HomeHome AutomationIFTTT Pro Alternative: Alexa ed.

IFTTT Pro Alternative: Alexa ed.

You can still Alexa -> Webhooks, without IFTTT and without the hook!

It’s all the outrage, but little solutions. IFTTT hides most of the applets behind a paywall. You are asked to pay what you feel is right (as long the feeling of righteousness gets you over $1.99 threshold). I guess that works as a strategy to extract the money out of you. Despite having a couple of applets myself, I never was a fan of IFTTT. Bridging ecosystems with a 3rd party service is always an added risk and complication. For all of you who relied on IFTTT to bridge Alexa, I have IFTTT Pro Alternative.

Recreating: IFTTT Alexa -> Webhooks

My IFTTT applets were used to invoke voice assistant (Google Assistant, Alexa) and send a REST request to a server. It was a lazy, but very convenient way to handle custom commands. You can still do this with IFTTT for free if the number of applets is not greater than 3. I will show IFTTT Pro Alternative – free and without imposed limits.

Example

In the past, I would use IFTTT to trigger “Battle station operational” command to wake up my PC. Wake-On-LAN isn’t a skill you can simply add to Alexa devices (yes there is a skill for that, but works of a 3rd party server – no thank you), so I had to make a web request to my NodeRED server. The server would send the WOL message to my PC and notify me once the computer is online.

Fixing IFTTT

I use NodeRED as my automation server, but the whole thing can be integrated with HASS as well. In my recent article, I talked about AlexaRemote2. An excellent tool to inspect and play with AWS based Alexa services. I’m going to use this node as an IFTTT Pro Alternative.

This is a 2 step process. First, you have to create a routine in Alexa app. This method will work without the routine, but Amazon Echo device will query the Internet and insist on giving you, an unwanted at this point, answer. Setting up a routine prevents Alexa from triggering web search.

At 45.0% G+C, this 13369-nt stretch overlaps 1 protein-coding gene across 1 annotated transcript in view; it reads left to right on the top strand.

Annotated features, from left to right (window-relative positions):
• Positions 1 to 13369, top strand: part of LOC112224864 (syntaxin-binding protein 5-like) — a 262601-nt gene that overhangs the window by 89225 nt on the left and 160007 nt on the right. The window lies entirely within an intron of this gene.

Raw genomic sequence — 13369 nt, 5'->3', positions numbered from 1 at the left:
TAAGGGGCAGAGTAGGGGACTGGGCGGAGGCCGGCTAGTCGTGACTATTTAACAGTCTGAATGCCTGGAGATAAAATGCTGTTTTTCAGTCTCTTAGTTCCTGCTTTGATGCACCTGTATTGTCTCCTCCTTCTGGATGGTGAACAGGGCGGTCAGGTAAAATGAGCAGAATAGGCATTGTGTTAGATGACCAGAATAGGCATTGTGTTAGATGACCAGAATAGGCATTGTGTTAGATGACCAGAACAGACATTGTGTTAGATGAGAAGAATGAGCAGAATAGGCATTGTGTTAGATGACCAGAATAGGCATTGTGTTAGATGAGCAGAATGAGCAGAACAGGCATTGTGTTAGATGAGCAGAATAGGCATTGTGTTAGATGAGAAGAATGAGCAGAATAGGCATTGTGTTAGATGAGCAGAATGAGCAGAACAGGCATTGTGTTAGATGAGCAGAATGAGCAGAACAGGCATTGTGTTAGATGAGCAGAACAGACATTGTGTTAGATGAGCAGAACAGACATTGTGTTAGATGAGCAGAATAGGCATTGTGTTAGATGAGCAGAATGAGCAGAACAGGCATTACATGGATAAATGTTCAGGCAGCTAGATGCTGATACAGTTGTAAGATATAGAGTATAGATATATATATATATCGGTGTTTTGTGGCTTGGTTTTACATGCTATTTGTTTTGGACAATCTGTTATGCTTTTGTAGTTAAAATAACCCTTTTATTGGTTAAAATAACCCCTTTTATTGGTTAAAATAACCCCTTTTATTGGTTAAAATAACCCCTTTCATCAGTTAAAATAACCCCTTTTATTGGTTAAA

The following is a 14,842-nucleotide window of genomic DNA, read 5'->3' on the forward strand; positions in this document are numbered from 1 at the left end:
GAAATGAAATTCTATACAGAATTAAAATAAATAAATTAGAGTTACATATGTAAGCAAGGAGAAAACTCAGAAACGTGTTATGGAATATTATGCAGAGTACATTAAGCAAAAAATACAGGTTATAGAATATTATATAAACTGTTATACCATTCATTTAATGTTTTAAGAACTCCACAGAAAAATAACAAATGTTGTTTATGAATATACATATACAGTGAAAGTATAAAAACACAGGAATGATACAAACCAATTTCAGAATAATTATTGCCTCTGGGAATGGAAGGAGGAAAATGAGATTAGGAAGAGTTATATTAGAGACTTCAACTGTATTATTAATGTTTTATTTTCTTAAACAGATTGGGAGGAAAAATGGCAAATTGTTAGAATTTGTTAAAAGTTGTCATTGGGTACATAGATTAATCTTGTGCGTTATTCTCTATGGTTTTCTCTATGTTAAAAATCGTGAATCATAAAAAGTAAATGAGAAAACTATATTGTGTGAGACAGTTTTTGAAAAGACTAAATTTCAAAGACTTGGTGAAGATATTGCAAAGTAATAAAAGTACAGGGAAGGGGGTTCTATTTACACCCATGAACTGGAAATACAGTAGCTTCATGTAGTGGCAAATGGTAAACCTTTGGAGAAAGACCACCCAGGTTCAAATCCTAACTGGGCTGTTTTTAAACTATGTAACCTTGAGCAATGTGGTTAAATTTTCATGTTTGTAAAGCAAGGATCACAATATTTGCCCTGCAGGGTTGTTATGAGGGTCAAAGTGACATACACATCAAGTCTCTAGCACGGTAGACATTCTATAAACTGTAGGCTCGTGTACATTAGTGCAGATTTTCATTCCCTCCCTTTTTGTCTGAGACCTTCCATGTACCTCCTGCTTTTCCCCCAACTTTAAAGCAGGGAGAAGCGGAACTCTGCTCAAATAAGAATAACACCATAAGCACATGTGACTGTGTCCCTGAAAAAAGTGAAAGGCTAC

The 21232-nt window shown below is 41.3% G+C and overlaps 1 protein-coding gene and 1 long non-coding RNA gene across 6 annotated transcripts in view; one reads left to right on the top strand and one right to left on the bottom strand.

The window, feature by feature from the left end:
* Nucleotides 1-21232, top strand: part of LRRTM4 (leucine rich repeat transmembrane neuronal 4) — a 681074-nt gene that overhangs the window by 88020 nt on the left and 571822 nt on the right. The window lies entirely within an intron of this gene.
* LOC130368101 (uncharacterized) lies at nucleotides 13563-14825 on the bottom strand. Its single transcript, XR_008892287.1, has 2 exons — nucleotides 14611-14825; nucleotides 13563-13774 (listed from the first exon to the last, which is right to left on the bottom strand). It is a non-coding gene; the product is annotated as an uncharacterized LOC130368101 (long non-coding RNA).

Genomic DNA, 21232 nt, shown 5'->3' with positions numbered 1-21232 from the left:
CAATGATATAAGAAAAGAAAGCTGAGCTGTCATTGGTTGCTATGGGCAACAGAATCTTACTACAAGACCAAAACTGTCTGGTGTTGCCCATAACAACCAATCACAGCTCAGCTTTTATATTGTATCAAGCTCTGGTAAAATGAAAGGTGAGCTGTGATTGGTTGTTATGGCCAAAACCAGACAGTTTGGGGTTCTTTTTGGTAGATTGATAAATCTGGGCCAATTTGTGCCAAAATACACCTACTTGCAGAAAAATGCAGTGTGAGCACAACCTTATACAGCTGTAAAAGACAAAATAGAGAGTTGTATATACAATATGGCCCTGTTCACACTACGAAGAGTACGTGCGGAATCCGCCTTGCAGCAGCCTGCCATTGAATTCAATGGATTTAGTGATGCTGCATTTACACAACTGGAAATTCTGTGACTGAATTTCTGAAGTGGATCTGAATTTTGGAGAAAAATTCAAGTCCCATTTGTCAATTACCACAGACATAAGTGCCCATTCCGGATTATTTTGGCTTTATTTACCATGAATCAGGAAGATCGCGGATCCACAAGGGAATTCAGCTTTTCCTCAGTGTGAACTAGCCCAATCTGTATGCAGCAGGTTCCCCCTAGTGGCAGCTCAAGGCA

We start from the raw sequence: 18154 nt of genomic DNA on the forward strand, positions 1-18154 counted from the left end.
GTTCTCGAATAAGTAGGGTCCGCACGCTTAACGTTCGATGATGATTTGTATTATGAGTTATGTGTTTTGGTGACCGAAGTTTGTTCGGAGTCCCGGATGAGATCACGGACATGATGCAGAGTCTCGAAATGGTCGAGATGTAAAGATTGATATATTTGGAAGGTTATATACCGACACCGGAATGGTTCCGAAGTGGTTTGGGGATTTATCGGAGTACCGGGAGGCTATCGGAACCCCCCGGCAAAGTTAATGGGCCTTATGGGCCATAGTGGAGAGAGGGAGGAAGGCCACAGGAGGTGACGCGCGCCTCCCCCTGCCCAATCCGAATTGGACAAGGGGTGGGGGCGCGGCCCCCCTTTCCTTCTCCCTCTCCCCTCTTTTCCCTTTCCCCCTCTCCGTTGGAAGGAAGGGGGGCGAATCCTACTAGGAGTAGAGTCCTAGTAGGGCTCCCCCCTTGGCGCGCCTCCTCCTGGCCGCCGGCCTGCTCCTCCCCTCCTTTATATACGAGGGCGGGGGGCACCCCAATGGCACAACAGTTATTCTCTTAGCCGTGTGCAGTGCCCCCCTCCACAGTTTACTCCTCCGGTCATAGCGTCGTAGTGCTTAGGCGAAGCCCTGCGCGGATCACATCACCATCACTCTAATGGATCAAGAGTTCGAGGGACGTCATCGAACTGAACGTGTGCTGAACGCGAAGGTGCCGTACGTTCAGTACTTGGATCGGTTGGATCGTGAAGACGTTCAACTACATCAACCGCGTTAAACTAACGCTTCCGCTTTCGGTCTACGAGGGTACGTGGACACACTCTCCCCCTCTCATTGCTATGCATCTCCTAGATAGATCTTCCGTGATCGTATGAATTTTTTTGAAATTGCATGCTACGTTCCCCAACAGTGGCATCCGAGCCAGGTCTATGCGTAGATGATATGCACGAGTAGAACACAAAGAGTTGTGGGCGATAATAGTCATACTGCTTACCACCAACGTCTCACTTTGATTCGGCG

Create a routine “Alexa, …” fill it up with the voice query of your choice, select a single (or all) devices to respond to that and add Alexa reply ie “It’s done!” or “Working on it”.

AutoRemote2

If you never used AutoRemote2 node, please check the original article. Pay close attention to how to authenticate, and how to re-authenticate automatically to maintain the session. I have a flow just for that process.

AutoRemote2 has a nifty little node called Device Activity. It piggybacks on AWS server and sends everything that is going on back to NodeRED – including our routines! There is your trigger! It’s very fast, and routine is listed as a JSON formatted (learn more about JSON) entry – an easy phrase to catch and filter.

The entry is stored in msg.payload.description.summary and it contains the whole Alexa routine trigger: testing all systems. To filter individual routines out, use a switch node with multiple outputs (use regex matching, as “Alexa” wake word is sometimes included in the result).

At this stage, your imagination is the limit. Once the phrase is captured, you can link it to virtually anything. It’s like having your own little IFTTT server stored on a Raspberry Pi device. Previously, you had to use IFTTT to issue a web request via 3rd party server to achieve the same goal. Now it’s all done locally. Haven’t I told you IFTTT was a bad idea?

Conclusion

Unfortunately, I have to address the elephant in the room. Apart from NORA, Google Assistant has nothing that resembles (for now) AlexaRemote2 toolset. I already picked Alexa as my home assistant of choice (mostly cause having Google Assistant on the phone is enough for all the fancy searches Google Home users like to boast about). Amazon Echo ecosystem proves once again why it’s better suited for any DIY automation enthusiast. If I come across new ways to bypass IFTTT Pro restrictions I will definitely write about it again. Got any comments? Let me know in this Reddit thread.

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